Friday, May 16, 2014

My Ultimate Wish for Us - Thoughts on "Fresh Off the Boat"

A dear friend messaged me with this trailer for ABC's new pilot Fresh Off the Boat at 6:53am, a testament to his enthusiasm for the project and for my people.


Today's Moral:  Be careful when messaging Eliza.  She can get *very* wordy.  Reply is below.


Dear Friend:

This is going to be a lengthy response because it's a topic I've been thinking quite a bit about lately.  My different personas have distinct responses to Fresh Off the Boat.

First, as an Asian-American actor, I love it.  It looks smart and funny, and it's a perfect way to get Asian experiences mainstreamed.  I hope it survives for a few seasons, and I appreciate the strides we are making.

On a personal level, it hurts to watch the trailer.  My own experience was so blisteringly and unrelentingly painful that watching "Asians having fun" increases my feelings of alienation.  How will it feel to be a suicidal Asian-American teenager seeing a pretend Asian family cracks mainstream jokes on network TV?  A part of me balks at the idea of America seeing a bunch of quick-witted jokey Asians.  I fear that our deeper underlying issues will be dismissed even more.  The rate of untreated mental health disorders and domestic violence in minority cultures is so high, and this is due to shame and silence.  Will the TV empower us or shame us more?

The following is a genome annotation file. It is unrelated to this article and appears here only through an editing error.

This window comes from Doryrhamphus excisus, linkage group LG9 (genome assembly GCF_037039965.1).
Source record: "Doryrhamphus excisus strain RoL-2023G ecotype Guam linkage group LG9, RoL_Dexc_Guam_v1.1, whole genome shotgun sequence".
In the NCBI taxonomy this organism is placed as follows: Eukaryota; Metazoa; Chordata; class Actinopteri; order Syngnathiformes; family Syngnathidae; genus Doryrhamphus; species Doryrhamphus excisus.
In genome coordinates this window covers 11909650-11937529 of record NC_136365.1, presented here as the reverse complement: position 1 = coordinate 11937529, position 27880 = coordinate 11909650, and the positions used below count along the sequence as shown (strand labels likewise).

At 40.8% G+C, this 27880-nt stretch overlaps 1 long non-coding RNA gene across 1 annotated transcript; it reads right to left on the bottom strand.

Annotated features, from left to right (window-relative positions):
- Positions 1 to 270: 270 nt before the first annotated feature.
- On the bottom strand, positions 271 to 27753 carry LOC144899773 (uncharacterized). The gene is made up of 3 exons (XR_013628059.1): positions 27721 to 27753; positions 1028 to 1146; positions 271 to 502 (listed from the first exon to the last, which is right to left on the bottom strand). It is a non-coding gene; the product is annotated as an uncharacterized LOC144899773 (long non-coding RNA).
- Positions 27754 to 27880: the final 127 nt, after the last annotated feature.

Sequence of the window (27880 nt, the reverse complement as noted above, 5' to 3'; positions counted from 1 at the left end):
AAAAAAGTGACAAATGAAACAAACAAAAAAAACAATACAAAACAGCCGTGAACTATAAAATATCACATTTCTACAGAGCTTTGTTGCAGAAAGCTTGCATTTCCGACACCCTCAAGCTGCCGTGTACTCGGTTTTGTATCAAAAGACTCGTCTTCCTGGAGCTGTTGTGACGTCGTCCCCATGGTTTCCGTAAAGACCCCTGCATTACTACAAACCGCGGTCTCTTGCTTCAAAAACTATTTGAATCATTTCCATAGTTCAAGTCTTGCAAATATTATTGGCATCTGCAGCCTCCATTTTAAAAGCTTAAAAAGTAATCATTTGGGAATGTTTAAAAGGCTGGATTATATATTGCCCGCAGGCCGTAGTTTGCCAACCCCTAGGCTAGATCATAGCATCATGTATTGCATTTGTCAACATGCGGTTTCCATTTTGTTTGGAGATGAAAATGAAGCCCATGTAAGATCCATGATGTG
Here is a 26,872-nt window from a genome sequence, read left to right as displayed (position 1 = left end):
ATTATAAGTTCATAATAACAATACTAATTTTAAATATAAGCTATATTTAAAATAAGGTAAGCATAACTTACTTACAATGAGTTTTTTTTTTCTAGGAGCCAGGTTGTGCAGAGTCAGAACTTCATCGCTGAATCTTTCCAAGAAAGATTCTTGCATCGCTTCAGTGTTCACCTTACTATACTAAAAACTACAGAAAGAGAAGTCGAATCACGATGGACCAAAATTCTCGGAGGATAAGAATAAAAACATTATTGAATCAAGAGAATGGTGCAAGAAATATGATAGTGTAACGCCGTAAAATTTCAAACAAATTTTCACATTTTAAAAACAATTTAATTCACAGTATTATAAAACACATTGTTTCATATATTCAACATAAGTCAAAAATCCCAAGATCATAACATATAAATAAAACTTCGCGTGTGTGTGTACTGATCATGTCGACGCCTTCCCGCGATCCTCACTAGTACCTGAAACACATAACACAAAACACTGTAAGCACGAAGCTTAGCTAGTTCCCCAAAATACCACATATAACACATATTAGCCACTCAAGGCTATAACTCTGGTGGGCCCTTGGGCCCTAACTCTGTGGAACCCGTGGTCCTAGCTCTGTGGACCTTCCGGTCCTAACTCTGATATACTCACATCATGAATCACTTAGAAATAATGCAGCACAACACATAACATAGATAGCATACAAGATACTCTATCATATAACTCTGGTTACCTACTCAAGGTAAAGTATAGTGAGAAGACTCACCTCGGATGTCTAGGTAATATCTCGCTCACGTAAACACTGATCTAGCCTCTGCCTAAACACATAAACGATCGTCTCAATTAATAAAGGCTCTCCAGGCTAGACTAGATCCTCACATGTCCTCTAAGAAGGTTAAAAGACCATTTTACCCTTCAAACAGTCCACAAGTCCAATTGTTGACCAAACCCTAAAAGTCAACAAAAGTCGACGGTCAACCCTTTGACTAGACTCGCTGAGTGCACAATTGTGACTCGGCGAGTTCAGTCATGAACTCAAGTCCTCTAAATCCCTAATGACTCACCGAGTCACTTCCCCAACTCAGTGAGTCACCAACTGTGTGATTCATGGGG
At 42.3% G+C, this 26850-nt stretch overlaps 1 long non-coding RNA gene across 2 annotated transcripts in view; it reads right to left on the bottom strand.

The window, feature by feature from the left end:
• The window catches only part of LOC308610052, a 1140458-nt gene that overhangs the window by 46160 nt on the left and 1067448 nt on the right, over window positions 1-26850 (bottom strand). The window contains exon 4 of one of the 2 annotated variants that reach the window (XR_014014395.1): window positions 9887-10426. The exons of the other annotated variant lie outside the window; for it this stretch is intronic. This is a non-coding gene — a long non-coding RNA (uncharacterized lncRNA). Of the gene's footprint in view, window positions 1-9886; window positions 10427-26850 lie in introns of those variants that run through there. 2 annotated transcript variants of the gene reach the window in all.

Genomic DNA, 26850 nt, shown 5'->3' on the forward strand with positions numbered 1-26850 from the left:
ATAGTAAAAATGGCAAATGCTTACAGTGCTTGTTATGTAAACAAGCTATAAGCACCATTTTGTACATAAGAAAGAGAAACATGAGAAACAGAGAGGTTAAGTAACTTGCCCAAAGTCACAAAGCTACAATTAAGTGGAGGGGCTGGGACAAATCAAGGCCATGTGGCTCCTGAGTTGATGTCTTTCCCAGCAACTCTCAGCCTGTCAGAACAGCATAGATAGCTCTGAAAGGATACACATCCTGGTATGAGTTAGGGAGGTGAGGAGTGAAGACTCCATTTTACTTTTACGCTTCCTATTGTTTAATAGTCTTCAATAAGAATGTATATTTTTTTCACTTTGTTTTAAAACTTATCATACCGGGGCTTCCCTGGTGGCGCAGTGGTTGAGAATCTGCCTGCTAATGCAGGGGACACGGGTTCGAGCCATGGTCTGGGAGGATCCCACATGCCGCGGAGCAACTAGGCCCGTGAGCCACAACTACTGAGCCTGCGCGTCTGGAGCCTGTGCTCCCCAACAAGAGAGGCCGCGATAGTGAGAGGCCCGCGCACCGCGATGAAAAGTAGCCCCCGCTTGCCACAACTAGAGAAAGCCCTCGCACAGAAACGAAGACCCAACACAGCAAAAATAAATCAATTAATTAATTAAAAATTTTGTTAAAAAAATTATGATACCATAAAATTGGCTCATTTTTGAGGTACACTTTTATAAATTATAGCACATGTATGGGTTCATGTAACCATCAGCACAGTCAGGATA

I do, however, concede that we may actually be increasing our odds of finding help by bringing our culture into the mainstream conscience.  But the skeptical side of me looks other minorities and wonders if that's just another TV pipe dream.  

Personally, I champion the writing that brings our ghosts out of the closet, the writing that pinpoints and damns the deeper cultural behaviors that poison my people.  Jokes about food and mistranslation and the Old Country feel shallow sometimes.  But perhaps laughter can mitigate the harder times.  Perhaps levity can ironically help us change the terrible ways we treat each other which arise out of the simple and base fears of being an immigrant.

In the meantime, I will support any ethnic voice which emerges into mainstream media.  At this point, any ethnic writing takes bravery.  The world gets better by one step at a time, even if that step is slightly different from mine.  

I just challenge those of who know better.  Let's go beyond the gimmicky, food-centered and obvious topics into the hearts - dirty, tired and damaged though they may be - of our people.  The cliche holds here: the Truth - if we have the courage to write it - will set us free.